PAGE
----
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A Quick Guide To Easements And Restrictive Covenants

A Quick Guide To Easements And Restrictive Covenants

Real estate transactions have become incredibly complex with the evolution of our living lifestyles. In Property or Real Estate law, it is a well-established principle that certain rights in, or restrictions on, land ‘attach’ themselves to the real property. In other words, these rights or restrictions may carry over from owner to owner and exist in relation to the land rather than who owns it. In practice this has implications such as the realization that despite being the owner of the property other people may have proprietary rights to access or restrict the use of your property.

Easements Or Rights-Of-Way

Easement or a right-of-way is the legal right and privilege that one person may exercise over a real property owned by another person.  In simpler terms, an easement over land refers to the use of someone else’s property without owning it. Such rights, which at times are referred to as rights-of-way might emerge both by express consent or informally.

Easements or rights-of-way can likewise take different forms, however most commonly are possessed and exercised by utilities for maintenance of services, for example, water, disinfection, sewage lines etc. Telephone lines also commonly possess and exercise such a right in order to maintain telephone lines.

In newly built subdivisions, it is often viewed that developers typically possess a right to ‘re-enter’ into the property which is also an easement. The developers may possess or exercise this nature of easements if they need to re-enter into the property to finish any incomplete work inside the new development.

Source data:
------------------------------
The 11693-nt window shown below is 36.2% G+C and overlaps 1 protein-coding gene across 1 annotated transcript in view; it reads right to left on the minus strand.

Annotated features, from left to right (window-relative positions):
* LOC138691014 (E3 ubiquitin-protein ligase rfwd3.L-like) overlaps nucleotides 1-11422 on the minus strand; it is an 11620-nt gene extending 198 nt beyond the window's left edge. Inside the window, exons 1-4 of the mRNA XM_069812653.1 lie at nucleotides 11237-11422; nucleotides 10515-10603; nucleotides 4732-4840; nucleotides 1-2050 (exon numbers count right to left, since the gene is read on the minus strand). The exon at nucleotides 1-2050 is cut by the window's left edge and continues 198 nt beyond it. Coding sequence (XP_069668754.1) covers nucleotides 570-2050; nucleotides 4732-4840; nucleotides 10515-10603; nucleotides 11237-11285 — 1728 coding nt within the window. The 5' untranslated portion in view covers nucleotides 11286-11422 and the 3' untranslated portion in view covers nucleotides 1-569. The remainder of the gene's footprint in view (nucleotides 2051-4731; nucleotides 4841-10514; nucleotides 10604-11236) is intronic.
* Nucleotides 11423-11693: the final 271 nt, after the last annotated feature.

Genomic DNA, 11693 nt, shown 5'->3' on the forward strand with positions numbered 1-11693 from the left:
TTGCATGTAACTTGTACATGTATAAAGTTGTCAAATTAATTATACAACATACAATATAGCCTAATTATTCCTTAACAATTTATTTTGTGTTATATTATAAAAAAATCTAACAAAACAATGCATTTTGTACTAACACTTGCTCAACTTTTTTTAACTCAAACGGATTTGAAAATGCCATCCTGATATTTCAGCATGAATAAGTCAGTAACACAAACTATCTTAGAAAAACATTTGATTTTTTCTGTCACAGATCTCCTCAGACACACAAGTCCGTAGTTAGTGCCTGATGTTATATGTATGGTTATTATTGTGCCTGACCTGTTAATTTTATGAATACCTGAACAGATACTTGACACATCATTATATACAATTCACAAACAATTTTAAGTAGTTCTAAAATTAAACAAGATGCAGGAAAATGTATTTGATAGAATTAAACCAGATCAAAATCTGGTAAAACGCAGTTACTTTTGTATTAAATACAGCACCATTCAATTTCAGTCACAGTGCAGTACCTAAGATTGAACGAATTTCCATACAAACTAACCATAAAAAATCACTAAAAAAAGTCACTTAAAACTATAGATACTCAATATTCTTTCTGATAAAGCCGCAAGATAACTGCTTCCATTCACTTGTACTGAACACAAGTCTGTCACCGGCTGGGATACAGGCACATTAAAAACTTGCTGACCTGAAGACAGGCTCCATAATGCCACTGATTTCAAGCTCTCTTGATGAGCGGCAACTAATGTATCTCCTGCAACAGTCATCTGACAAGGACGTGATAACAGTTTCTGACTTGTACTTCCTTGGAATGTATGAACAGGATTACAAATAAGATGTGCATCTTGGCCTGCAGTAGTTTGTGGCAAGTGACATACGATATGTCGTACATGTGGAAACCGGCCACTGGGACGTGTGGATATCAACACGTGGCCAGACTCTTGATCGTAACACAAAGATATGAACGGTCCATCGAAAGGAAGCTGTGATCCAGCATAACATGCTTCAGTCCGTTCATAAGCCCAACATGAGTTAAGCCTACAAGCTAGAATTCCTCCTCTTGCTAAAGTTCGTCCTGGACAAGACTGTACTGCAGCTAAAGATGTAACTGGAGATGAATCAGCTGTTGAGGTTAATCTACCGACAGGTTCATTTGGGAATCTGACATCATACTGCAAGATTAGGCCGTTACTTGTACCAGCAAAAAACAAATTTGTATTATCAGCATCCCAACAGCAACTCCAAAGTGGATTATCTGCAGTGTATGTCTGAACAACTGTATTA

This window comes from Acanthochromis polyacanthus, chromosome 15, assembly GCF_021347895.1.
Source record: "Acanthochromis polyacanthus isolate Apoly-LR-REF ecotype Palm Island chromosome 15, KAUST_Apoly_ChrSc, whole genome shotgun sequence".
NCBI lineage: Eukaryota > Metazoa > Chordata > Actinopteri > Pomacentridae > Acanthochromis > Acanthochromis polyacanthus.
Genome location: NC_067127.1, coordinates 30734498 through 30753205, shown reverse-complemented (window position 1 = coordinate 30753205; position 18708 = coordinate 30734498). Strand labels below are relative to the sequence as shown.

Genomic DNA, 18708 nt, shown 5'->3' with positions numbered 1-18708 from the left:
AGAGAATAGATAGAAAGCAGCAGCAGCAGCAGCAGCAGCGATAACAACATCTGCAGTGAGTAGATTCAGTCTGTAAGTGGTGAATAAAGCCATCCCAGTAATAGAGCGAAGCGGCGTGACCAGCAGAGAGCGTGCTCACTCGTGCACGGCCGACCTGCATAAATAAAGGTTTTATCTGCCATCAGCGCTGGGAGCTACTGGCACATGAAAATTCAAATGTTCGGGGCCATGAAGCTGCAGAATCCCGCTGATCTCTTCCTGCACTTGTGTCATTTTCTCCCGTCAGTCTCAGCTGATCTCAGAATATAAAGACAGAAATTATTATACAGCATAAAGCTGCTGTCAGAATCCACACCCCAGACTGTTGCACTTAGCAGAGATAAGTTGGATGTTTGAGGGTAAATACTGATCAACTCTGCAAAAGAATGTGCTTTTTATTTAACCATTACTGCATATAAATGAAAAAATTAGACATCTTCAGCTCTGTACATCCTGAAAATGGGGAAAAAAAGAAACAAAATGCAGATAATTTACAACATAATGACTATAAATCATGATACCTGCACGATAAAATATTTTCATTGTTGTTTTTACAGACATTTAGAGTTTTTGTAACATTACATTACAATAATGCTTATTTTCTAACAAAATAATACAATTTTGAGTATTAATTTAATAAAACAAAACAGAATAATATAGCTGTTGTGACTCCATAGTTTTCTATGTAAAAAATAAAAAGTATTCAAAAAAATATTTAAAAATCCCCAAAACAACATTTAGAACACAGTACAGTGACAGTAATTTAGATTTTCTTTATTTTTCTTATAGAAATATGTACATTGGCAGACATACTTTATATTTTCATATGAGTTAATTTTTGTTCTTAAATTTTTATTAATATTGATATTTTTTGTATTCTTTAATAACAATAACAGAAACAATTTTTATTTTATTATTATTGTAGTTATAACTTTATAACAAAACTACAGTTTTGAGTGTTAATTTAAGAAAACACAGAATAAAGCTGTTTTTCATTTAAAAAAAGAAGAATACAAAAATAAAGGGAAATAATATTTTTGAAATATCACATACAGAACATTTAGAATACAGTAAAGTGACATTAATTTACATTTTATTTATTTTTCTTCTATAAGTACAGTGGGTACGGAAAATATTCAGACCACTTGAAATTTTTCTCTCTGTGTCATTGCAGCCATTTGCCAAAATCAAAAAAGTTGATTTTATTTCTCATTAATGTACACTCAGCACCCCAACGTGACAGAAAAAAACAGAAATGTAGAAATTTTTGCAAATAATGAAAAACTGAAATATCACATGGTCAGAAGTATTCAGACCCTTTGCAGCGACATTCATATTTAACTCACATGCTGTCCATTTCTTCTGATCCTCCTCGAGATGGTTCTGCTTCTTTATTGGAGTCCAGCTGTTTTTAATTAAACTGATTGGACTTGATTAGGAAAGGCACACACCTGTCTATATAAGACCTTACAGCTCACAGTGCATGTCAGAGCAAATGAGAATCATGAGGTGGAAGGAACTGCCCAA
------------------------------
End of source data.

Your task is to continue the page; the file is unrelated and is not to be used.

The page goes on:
Maintenance Easements

Maintenance easement is one of the common forms of easements that are possessed. This easement gives another party a right to use some section of your property. Typically, this type of easement exists in closely built property where the owner of one property may need to access the adjoining property for the purpose of maintaining his or her own property.

For example, there is an adjoining piece of land and the property owner binds himself to maintain stormwater (water coming from precipitation, including rain and snow) facilities in an agreement, then it gives the other person on the property the right to enter the subject property for the purpose of inspecting, making repairs, or performing some maintenance on the stormwater facilities in case the property owner fails to meet the maintenance procedures.

Any formal or express easement is typically entered into the registry at the Land Registry Office.

At times an easement can emerge from what is called as permitted use. In such an event, it might be the case that an easement is required in order to access a land-locked property.

Restrictive Covenants

A condition on the land in a real party conveyance that prevents the owner from using it in a certain way or for a certain thing is called Restrictive Covenants. This negative covenant is a legal restriction placed on a property whereby the owner’s use of the property may be limited in certain circumstances.

This is commonly viewed in the development of new subdivisions where the property developer in order to maintain uniformity may impose certain restrictive covenants on the land where by owners may be prohibited from parking trucks on their driveways for instance or storing boats, building sheds bigger than a certain size, prohibiting the installment of satellite antennas etc.

It is important to note however that restrictive covenants can be challenged. They are not considered binding if they are found to be arbitrary or against the public interest. Furthermore, restrictive covenants generally expire after a period of ten years.

It is incredibly difficult and inconvenient for a lay person to evaluate a property and the rights and restrictions that are attached to it; for this reason, when buying a property, the services of an experienced and reputable real-estate lawyer are highly recommended.

If you are facing any adversities in navigating Easement or Restrictive Covenants investigation, please contact our experienced Lawyers at Ayaz Mehdi Professional Corporation.

Disclaimer:  Kindly note that sending or receiving information through this site does not establish a solicitor-client relationship. Legal matters are fact-specific, and the law is variably changing. The views expressed and the content provided on this blog are general guidelines and cannot substitute for proper legal advice. Schedule your legal consultation by clicking here: Let’s meet!

 

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